I love plastic drinking straws. There, I said it. Can of Diet Coke, plastic straw. Glass of water at a restaurant, plastic straw. Of course, we are all well aware of what they do to the environment, but I find them very handy. Here are some interesting facts:
- The earliest known drinking straw was found in a tomb belonging to Sumerians in 2000-3000 BC, located in modern day Iraq in the Middle East, and was made of gold and precious stone.
- The first known straws used for drinking were probably invented to avoid the solid byproducts of fermentation that sink to the bottom. Legend holds that in the late 19th century, a mint-julep-loving Washington, D.C. businessman was so bothered by the plant-based straws of the time that would disintegrate in his drink that he created a paper-and-wax version.
- Drinking straws are said to lower the incidence of tooth decay caused by acids in beverages such as carbonated drinks, as they channel the drink more directly into the throat, bypassing more teeth.
- In the U.S., 500 million straws a day, are used. That is enough straw waste to wrap the circumference of the earth 2.5 times or to fill Yankee Stadium over nine times in a year.
- Interestingly, straws cannot be recycled and pose as a significant threat.
There are many reasons we should stop using plastic straws.
- By 2050, scientists predict there will be more plastic in the ocean by weight than fish.
- Some plastic straws are still being made with materials that are potentially toxic or carcinogenic. And even if straws are labeled as “BPA-free,” they might still contain the chemical.
- Plastic is not biodegradable. And even though many disposable straws are made from recyclable materials, they can be difficult to recycle. According to the Strawless Ocean in the US, plastic straws are too lightweight for recycling sorters and drop through sorting screens and end up in landfills. (And that’s only if someone bothers putting them in the recycling bin to begin with.)
- Plastic can remain in the environment for over 2000 years, so that beverage that took you 15 minutes to drink will linger in the environment for generations.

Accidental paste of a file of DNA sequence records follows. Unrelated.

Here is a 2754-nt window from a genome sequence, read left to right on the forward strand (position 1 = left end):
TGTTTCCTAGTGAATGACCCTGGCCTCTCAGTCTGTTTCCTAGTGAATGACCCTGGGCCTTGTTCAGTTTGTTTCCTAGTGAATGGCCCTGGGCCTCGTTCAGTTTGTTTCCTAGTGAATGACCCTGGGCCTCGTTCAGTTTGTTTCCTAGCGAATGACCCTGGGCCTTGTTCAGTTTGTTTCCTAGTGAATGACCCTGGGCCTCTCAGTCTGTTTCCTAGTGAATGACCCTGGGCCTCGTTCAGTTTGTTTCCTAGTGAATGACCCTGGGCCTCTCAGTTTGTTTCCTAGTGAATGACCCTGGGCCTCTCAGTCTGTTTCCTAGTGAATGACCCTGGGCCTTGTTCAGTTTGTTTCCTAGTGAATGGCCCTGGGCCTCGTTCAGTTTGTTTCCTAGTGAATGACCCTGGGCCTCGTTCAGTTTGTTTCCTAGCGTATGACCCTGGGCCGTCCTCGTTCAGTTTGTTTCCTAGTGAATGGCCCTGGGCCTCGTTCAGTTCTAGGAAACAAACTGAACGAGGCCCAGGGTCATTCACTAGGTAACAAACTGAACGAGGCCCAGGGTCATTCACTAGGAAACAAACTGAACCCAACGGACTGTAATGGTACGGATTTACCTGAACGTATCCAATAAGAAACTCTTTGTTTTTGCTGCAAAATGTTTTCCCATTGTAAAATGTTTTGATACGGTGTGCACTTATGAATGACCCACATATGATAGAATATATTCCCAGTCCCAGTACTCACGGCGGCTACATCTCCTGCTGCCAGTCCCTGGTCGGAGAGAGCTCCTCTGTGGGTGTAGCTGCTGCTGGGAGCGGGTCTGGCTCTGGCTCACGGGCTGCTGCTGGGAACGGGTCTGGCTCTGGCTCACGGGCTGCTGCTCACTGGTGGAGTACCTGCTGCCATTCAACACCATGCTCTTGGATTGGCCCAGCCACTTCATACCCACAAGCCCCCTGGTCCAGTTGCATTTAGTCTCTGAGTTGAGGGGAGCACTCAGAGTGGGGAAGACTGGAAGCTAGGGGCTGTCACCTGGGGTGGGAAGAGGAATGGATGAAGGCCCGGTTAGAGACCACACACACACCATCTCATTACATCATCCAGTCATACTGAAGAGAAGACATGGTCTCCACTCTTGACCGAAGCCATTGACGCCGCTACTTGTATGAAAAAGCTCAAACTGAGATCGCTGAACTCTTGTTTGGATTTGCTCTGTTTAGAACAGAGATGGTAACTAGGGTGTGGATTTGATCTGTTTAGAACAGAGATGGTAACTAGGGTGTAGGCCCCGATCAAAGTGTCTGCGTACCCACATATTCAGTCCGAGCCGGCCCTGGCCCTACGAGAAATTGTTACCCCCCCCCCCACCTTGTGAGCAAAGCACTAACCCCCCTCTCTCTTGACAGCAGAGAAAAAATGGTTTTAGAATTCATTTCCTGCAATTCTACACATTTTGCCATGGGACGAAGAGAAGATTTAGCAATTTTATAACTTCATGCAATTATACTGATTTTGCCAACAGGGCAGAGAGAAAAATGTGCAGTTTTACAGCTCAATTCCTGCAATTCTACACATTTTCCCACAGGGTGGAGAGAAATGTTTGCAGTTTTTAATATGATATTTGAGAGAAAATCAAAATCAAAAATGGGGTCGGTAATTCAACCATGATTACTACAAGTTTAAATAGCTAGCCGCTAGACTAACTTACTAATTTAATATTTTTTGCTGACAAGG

- Straws pollute the ocean. For several different reasons, straws frequently end up in the ocean because they’re littered on the beach, blown out of trashcans, or washed down storm drains. Studies predict that by 2050, there will be more plastic in the ocean than fish by weight. Because of their small size, aquatic animals can confuse bits of plastic for food and choke on them.
- People can get hurt. Thousands of people end up in the ER each year because of straw-related injuries, such as contusions, abrasions, mouth injuries, or eye injuries.
- An average person will go through 38,000 straws in 60 years. Which means that 500 million straws are used everyday. And that’s just in the United States. No wonder a hundred thousand sea animals and a million birds die each year due to plastic consumption.
What can we do?
To make a change, it’s as simple as asking to not get a straw with your beverage when you order one. It may not feel like you can save the planet on your own, but little habits like this help raise awareness and your influence can easily spread. One small gesture can have a huge impact.
Think about this: it’s likely that every straw you’ve ever used in your life still exists in the environment somewhere. It just degrades until it is microscopic. Even burning it creates harmful dioxin emissions that are bad for your health and the environment. It’s as if the straws we used in kindergarten with our little cartons of milk are still around here somewhere. Kinda creepy, if you ask me.
Spread the word! If someone notices that you’re not using a straw, let them know why. And for many people, ditching plastic straws will not affect their quality of life. Of course, there are exceptions, and some people need straws. But for everyone who can live without them, imagine the impact it’d have on the environment if we all stopped using them.
If you’re not ready to give up on straws entirely, there are tons of options for reusable straws out there. Bamboo, stainless steel, paper, silicone, treated glass, etc. If you want the future to be healthier, now is the time to give up on disposable straws forever. And tell your friends to do the same.
On July 9, corporate superstar Starbucks said that it would stop using plastic straws in two years. The company said it will eliminate about a billion plastic straws from its stores worldwide by 2020, making it the largest food and beverage company to end use of a high-profile source of water pollution. Starbucks will switch instead to paper straws and sippy-cup-like strawless lids.
Environmentalists have praised Starbucks’ announcement that it will stop using plastic straws within two years, but it also barely makes a dent in the global trash crisis. Simply put, we’re running out of places to safely throw stuff away.
Hyatt Hotels followed Starbucks’ lead by saying it will stop providing plastic straws as of September, although guests will still be able to ask for one. More eco-friendly alternatives will be made available. Similar moves have been announced by Hilton Hotels, Ikea, Royal Caribbean, American Airlines, SeaWorld and other companies.